Rewire Your Anxious Brain
Rewire Your Anxious Brain: How to Use the Neuroscience of Fear to End Anxiety, Panic, & Worry
Catherine M. Pittman and Elizabeth M. Karle New Harbinger
Over the past two decades, research on the brain-based underpinnings of anxiety has been conducted in laboratories around the world.
The research has unveiled new details about the physical foundation of fear: paths in the brain that detect threats and initiate protective responses have been identified, say psychologist Catherine Pittman and author Elizabeth Karle, in this guide to taming stress.
One path starts in the grey, high-level area called the cortex, and involves your perceptions about situations. The other path cuts through the bi-lateral almond-shaped structure called the amygdala, which plays a part in fear and aggression.
"The amygdala triggers the ancient fight-or-flight response, which has been passed down virtually unchanged from the earliest vertebrates on earth," write Pittman and Karle, adding that everyone experiences anxiety along both lines. The good news is that both pathways just might be modifiable.
"In the past two decades, research has revealed that the brain has a surprising level of neuroplasticity, meaning an ability to change its structures and reorganise its patterns of reacting.
"Even parts of the brain that were once thought impossible to change in adults are capable of being modified, revealing that the brain actually has an amazing capacity to change," the authors write.
For example, people with stroke-damaged brains can be taught to use different parts of the brain to move their arms, they add.
Their guide claims to provide practical ways to change circuits in each pathway, so you can loosen the stranglehold that worry exerts: a hefty assertion. It is hard to shake the suspicion that the human brain is too complex to rewire like a computer.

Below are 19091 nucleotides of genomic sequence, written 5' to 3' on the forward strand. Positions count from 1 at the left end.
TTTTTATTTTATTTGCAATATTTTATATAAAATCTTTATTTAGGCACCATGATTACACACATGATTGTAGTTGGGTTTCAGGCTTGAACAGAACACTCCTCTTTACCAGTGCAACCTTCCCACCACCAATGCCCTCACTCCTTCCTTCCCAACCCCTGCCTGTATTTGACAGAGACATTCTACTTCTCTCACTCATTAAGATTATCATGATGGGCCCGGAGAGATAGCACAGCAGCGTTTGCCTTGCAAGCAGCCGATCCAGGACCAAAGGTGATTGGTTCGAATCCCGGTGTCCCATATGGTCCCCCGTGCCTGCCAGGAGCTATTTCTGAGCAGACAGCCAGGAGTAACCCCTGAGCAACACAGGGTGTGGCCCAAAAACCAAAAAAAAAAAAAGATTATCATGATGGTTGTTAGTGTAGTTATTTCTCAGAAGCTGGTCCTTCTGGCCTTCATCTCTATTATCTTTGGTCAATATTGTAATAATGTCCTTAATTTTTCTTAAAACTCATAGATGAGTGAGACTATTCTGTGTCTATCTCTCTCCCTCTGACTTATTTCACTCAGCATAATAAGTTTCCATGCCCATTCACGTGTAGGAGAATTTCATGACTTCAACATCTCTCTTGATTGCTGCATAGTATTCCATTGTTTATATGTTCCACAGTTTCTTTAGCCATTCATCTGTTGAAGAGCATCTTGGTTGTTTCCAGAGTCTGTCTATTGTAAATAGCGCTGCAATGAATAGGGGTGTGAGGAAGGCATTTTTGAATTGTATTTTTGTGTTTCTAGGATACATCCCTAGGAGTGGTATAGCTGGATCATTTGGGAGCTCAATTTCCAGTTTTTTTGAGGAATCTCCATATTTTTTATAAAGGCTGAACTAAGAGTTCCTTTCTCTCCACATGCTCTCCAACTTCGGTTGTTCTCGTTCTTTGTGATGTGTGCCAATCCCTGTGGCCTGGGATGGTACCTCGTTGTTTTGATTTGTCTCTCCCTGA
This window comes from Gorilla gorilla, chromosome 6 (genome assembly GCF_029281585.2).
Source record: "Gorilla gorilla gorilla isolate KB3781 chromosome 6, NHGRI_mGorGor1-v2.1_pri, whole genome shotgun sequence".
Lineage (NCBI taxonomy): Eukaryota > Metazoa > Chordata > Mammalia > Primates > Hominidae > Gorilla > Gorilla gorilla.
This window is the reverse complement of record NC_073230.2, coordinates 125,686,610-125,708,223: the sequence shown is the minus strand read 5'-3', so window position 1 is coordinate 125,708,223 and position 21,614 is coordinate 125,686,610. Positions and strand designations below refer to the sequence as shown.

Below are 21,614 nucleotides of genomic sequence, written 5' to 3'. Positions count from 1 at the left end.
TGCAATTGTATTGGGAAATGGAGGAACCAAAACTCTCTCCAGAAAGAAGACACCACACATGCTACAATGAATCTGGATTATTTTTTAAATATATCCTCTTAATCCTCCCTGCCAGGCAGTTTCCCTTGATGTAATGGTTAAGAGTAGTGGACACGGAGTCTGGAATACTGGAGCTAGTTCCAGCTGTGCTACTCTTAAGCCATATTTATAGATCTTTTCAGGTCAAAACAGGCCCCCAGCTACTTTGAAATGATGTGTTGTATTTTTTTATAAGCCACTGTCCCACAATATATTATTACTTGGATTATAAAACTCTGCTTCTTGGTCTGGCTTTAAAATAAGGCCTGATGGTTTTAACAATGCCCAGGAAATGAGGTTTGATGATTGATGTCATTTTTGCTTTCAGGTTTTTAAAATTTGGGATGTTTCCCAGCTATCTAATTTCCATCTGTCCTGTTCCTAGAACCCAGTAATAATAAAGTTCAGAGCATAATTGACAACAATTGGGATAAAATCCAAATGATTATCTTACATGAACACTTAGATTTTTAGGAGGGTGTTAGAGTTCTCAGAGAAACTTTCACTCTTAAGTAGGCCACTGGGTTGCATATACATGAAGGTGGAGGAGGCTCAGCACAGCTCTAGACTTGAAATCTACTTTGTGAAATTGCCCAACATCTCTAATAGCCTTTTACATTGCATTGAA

The doctrine of Colorado psychologist Shawn Smith comes to mind. According to Smith, at core, the brain is a tireless worry machine designed to constantly screen for threats, meaning we are stuffed. So the optimism shown by Pittman and Karle may be excessive.
Some of their advice verges on flaky. For example, if anxiety haunts you at bedtime, you should schedule a "worry time" during the day, they suggest.
The nub of their argument is that mindful stress-relief techniques such as breathing exercises have been proven to curb amygdala activation.
Cortex-based anxiety sounds trickier to handle, but it can be beaten, it seems, by tackling "cognitive fusion" - a leaning towards treating thoughts as real, despite lack of evidence.
"Here are some examples to get you going: I think my neighbours criticise my lawn, nobody at this party likes me, or I absolutely cannot bear to have another panic attack," the authors say.
After compiling your list of borderline-paranoid, unfounded thoughts, they suggest you review it to consider the impact that the cortex gremlins have on your sanity.
The unease you feel may be especially acute if you are exceptionally imaginative, they say, in a telling aside which suggests that young adults planning their career should avoid involvement in the arts.
Pittman is a behavioural scientist who specialises in the treatment of anxiety disorders and brain injuries. Karle has a first-hand perspective on panic: "personal experience with anxiety disorders". The pair are previously responsible for a self-help book in a similar vein, Extinguishing Anxiety: Whole Brain Strategies to Relieve Fear and Stress.
The simplest anti-anxiety tactic they advocate is exercise. Aerobic exercise stints can be effective in reducing muscle tension, they say.
If you run or walk briskly when you feel anxious, you will activate muscles that have been primed for action. In step, your adrenaline levels will dip and you will burn glucose pumped into your bloodstream by the stress response.
Plus, after exercise, you will experience "substantial, long-lasting muscle relaxation", they say. It' a reassuring thought, like their take on the power of meditation.
"Studies show amazing changes in the brains of people who practise mindfulness and other forms of meditation," they write, adding that, besides curbing immediate anxiety, meditation leads to lasting change, making you enduringly resistant to worry.
So, although meditation may strike some self-improvement enthusiasts as slack, it could be worth a shot. Your frazzled nerves may well thank you.